With Lehigh’s highly ranked liberal arts education and its reputation as one of the best schools for LGBTQ+ students, one female member of Lehigh Athletics expected a diverse and accepting college environment.
Instead, her teammates called her homophobic slurs, frequently talked behind her back and even accused her of watching them in the shower.
Now, for the first time in her life, she wishes she could go back in the closet.
“I’ve never truly experienced such abhorrent homophobia before,” she said. “It’s never been this bad, and it’s the opposite experience I thought I would get here.”
This female athlete said her experience with Lehigh Athletics began on a positive note, but she now estimates that about half of her team is set in their homophobic ways, making it extremely difficult to associate with her teammates. Within a week into her time at Lehigh, she was looking into how quickly she could transfer schools.
Despite growing up in what she describes as a “cookie-cutter, white-picket-fence, conservative” town, the athlete said she was never made to feel weird about sharing who she was. In fact, her identity laid more in her athletic ability and intelligence than her sexual orientation.
This isn’t the case at Lehigh.
“I’m the queer teammate instead of just being a teammate who happens to be queer,” she said.
The athlete said she feels like she absolutely cannot be herself in front of her teammates, and that her LGBTQ+ identity is boiling beneath the surface of every conversation she has with them.
This homophobia has interfered with her athletic performance.
“Instead of worrying about how I’m playing 100 percent of the time, I’m worried about what other people are thinking of me and trying to adhere to them,” she said.
The athlete said she tries to interact with her teammates at parties, but ends up getting shut down — often left standing by herself in a corner and resigning herself to leave early.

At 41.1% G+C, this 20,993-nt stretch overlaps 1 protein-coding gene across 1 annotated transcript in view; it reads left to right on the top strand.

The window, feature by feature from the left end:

“I tried to be one of the girls, but I never will be,” she said.
In addition to the discrimination, she has had to deal with a common phenomenon — the hyper-sexualization of queer women.
The athlete said her teammates have used her as an accessory to make themselves seem more desirable for men by outing her identity and claiming she is “obsessed” with them.
“I swear to God, these girls are thinking about me having sex with them more than I am,” she joked.
She said there are allies on the team, but she struggles to differentiate what is performative and what is genuine, which makes it difficult to know who to trust. She has confided in the coaching staff about the mistreatment, but no action has come from it.
With her busy academic and athletic schedules, this athlete said she struggles to find time to engage with spaces designed for LGBTQ+ students on campus and is still looking for places where she can be completely herself.
The most important thing we can do to combat homophobia in Lehigh Athletics, according to this athlete, is simple: listen. Speaking up in an environment that places such an emphasis on toughness takes extreme courage.
What is weighing on this athlete’s shoulders is the pressure to change the environment and create a more welcoming experience for incoming freshmen.
It shouldn’t be queer athletes’ responsibility to change the very culture that is oppressing them.
Homophobia in sports is not a Lehigh-specific issue, but that’s not an excuse to let it flourish on our campus.
We owe it to this female athlete, to all LGBTQ+ members of Lehigh Athletics — past, present and future — to hold each other accountable and create a culture where who you love is never as important as who you are.